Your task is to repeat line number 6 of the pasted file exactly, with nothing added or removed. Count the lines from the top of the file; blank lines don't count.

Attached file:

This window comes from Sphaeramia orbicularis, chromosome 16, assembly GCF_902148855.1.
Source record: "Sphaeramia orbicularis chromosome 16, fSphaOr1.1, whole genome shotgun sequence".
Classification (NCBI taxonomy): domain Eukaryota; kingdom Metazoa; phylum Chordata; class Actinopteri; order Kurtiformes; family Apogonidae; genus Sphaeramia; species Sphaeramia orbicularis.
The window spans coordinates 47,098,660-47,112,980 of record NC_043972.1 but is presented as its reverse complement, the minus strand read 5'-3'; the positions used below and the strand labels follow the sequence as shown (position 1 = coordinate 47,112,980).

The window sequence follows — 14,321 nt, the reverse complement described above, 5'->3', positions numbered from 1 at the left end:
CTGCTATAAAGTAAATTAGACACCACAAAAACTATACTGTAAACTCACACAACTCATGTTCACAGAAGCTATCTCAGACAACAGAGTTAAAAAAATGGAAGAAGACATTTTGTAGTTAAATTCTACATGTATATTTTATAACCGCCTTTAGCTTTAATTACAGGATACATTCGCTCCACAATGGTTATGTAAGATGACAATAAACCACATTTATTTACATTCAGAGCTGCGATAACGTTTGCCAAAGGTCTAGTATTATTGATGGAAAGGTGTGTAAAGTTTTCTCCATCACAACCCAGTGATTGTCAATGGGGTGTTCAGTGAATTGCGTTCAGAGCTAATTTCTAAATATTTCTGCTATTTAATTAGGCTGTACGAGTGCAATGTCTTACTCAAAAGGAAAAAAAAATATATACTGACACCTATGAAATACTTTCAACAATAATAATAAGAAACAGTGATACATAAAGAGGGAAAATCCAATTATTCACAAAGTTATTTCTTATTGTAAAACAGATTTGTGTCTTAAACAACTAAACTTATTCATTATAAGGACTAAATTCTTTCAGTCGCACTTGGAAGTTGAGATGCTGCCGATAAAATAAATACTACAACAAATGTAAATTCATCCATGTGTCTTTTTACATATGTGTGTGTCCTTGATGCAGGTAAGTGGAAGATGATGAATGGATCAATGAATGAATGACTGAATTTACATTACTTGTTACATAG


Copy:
CTGCTATAAAGTAAATTAGACACCACAAAAACTATACTGTAAACTCACACAACTCATGTTCACAGAAGCTATCTCAGACAACAGAGTTAAAAAAATGGAAGAAGACATTTTGTAGTTAAATTCTACATGTATATTTTATAACCGCCTTTAGCTTTAATTACAGGATACATTCGCTCCACAATGGTTATGTAAGATGACAATAAACCACATTTATTTACATTCAGAGCTGCGATAACGTTTGCCAAAGGTCTAGTATTATTGATGGAAAGGTGTGTAAAGTTTTCTCCATCACAACCCAGTGATTGTCAATGGGGTGTTCAGTGAATTGCGTTCAGAGCTAATTTCTAAATATTTCTGCTATTTAATTAGGCTGTACGAGTGCAATGTCTTACTCAAAAGGAAAAAAAAATATATACTGACACCTATGAAATACTTTCAACAATAATAATAAGAAACAGTGATACATAAAGAGGGAAAATCCAATTATTCACAAAGTTATTTCTTATTGTAAAACAGATTTGTGTCTTAAACAACTAAACTTATTCATTATAAGGACTAAATTCTTTCAGTCGCACTTGGAAGTTGAGATGCTGCCGATAAAATAAATACTACAACAAATGTAAATTCATCCATGTGTCTTTTTACATATGTGTGTGTCCTTGATGCAGGTAAGTGGAAGATGATGAATGGATCAATGAATGAATGACTGAATTTACATTACTTGTTACATAG